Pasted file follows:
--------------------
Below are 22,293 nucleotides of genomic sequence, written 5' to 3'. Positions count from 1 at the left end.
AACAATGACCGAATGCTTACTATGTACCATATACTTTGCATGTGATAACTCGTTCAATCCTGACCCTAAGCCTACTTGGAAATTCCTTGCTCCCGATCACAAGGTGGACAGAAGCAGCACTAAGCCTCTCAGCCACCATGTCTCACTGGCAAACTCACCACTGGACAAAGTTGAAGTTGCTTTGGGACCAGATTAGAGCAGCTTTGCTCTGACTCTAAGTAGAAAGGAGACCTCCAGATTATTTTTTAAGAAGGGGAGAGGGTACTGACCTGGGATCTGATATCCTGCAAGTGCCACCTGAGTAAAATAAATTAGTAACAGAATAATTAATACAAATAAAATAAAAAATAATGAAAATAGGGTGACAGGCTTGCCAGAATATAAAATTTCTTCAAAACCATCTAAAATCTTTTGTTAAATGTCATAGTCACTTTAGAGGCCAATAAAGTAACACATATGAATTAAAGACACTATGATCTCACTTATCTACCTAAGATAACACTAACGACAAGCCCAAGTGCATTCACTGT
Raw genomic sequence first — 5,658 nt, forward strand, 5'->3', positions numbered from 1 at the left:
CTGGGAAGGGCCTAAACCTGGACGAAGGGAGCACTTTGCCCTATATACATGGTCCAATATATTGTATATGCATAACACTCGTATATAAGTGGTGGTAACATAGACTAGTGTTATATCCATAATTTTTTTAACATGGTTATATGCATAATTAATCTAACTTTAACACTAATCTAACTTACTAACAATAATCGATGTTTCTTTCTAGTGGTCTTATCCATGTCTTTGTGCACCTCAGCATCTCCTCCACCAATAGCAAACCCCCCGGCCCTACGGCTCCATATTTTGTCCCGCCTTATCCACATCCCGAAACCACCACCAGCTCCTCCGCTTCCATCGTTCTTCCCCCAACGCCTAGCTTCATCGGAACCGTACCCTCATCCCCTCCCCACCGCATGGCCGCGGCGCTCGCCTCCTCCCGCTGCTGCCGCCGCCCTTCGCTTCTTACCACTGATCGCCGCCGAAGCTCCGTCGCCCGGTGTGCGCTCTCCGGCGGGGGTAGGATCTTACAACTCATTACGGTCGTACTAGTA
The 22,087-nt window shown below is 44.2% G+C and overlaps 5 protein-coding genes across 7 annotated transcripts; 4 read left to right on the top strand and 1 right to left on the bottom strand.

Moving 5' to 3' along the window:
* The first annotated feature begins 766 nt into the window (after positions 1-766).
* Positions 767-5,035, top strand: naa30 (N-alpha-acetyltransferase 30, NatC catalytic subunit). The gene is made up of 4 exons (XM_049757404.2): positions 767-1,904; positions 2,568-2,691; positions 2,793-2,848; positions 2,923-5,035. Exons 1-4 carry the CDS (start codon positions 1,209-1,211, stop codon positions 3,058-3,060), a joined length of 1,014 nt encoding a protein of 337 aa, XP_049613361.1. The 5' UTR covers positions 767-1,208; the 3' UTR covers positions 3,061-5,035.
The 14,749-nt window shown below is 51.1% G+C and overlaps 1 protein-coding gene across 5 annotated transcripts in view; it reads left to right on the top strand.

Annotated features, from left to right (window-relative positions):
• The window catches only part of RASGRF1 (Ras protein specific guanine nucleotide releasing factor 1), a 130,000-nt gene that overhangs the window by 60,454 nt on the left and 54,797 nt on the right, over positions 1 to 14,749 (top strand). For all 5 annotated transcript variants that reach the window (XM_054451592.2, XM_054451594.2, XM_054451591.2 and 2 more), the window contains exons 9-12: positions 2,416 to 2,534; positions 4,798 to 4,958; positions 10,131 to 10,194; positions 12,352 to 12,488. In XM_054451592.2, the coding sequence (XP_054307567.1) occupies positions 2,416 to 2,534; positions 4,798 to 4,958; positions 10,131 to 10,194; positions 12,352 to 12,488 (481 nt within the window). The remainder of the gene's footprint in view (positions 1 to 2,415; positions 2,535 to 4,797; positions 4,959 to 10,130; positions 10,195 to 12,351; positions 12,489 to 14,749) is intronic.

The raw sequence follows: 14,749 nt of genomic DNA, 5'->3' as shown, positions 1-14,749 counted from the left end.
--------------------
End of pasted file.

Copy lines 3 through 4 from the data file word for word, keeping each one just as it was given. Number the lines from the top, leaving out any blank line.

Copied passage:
Raw genomic sequence first — 5,658 nt, forward strand, 5'->3', positions numbered from 1 at the left:
CTGGGAAGGGCCTAAACCTGGACGAAGGGAGCACTTTGCCCTATATACATGGTCCAATATATTGTATATGCATAACACTCGTATATAAGTGGTGGTAACATAGACTAGTGTTATATCCATAATTTTTTTAACATGGTTATATGCATAATTAATCTAACTTTAACACTAATCTAACTTACTAACAATAATCGATGTTTCTTTCTAGTGGTCTTATCCATGTCTTTGTGCACCTCAGCATCTCCTCCACCAATAGCAAACCCCCCGGCCCTACGGCTCCATATTTTGTCCCGCCTTATCCACATCCCGAAACCACCACCAGCTCCTCCGCTTCCATCGTTCTTCCCCCAACGCCTAGCTTCATCGGAACCGTACCCTCATCCCCTCCCCACCGCATGGCCGCGGCGCTCGCCTCCTCCCGCTGCTGCCGCCGCCCTTCGCTTCTTACCACTGATCGCCGCCGAAGCTCCGTCGCCCGGTGTGCGCTCTCCGGCGGGGGTAGGATCTTACAACTCATTACGGTCGTACTAGTA